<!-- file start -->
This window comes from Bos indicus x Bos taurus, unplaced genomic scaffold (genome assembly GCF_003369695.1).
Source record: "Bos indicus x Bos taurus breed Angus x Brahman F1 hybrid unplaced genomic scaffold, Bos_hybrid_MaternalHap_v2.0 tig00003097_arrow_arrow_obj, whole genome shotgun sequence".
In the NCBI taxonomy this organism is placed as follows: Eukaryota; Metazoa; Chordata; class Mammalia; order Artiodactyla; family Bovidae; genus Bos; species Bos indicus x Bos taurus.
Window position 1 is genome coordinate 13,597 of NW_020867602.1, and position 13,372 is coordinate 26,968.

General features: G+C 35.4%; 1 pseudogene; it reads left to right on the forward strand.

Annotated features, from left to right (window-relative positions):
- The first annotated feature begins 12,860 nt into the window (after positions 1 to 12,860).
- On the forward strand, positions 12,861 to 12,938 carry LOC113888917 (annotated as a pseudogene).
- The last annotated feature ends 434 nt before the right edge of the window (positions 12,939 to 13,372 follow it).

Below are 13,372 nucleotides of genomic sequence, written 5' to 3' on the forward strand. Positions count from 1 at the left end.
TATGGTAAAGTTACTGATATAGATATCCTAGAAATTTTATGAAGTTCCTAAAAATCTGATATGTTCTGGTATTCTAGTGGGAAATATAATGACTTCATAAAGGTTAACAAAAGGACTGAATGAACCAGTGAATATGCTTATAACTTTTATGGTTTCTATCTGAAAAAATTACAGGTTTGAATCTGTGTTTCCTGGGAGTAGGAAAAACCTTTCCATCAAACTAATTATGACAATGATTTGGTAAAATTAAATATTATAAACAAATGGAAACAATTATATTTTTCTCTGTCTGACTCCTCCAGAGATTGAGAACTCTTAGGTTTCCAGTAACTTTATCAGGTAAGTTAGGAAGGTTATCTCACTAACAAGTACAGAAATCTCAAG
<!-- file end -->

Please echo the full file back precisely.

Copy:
This window comes from Bos indicus x Bos taurus, unplaced genomic scaffold (genome assembly GCF_003369695.1).
Source record: "Bos indicus x Bos taurus breed Angus x Brahman F1 hybrid unplaced genomic scaffold, Bos_hybrid_MaternalHap_v2.0 tig00003097_arrow_arrow_obj, whole genome shotgun sequence".
In the NCBI taxonomy this organism is placed as follows: Eukaryota; Metazoa; Chordata; class Mammalia; order Artiodactyla; family Bovidae; genus Bos; species Bos indicus x Bos taurus.
Window position 1 is genome coordinate 13,597 of NW_020867602.1, and position 13,372 is coordinate 26,968.

General features: G+C 35.4%; 1 pseudogene; it reads left to right on the forward strand.

Annotated features, from left to right (window-relative positions):
- The first annotated feature begins 12,860 nt into the window (after positions 1 to 12,860).
- On the forward strand, positions 12,861 to 12,938 carry LOC113888917 (annotated as a pseudogene).
- The last annotated feature ends 434 nt before the right edge of the window (positions 12,939 to 13,372 follow it).

Below are 13,372 nucleotides of genomic sequence, written 5' to 3' on the forward strand. Positions count from 1 at the left end.
TATGGTAAAGTTACTGATATAGATATCCTAGAAATTTTATGAAGTTCCTAAAAATCTGATATGTTCTGGTATTCTAGTGGGAAATATAATGACTTCATAAAGGTTAACAAAAGGACTGAATGAACCAGTGAATATGCTTATAACTTTTATGGTTTCTATCTGAAAAAATTACAGGTTTGAATCTGTGTTTCCTGGGAGTAGGAAAAACCTTTCCATCAAACTAATTATGACAATGATTTGGTAAAATTAAATATTATAAACAAATGGAAACAATTATATTTTTCTCTGTCTGACTCCTCCAGAGATTGAGAACTCTTAGGTTTCCAGTAACTTTATCAGGTAAGTTAGGAAGGTTATCTCACTAACAAGTACAGAAATCTCAAG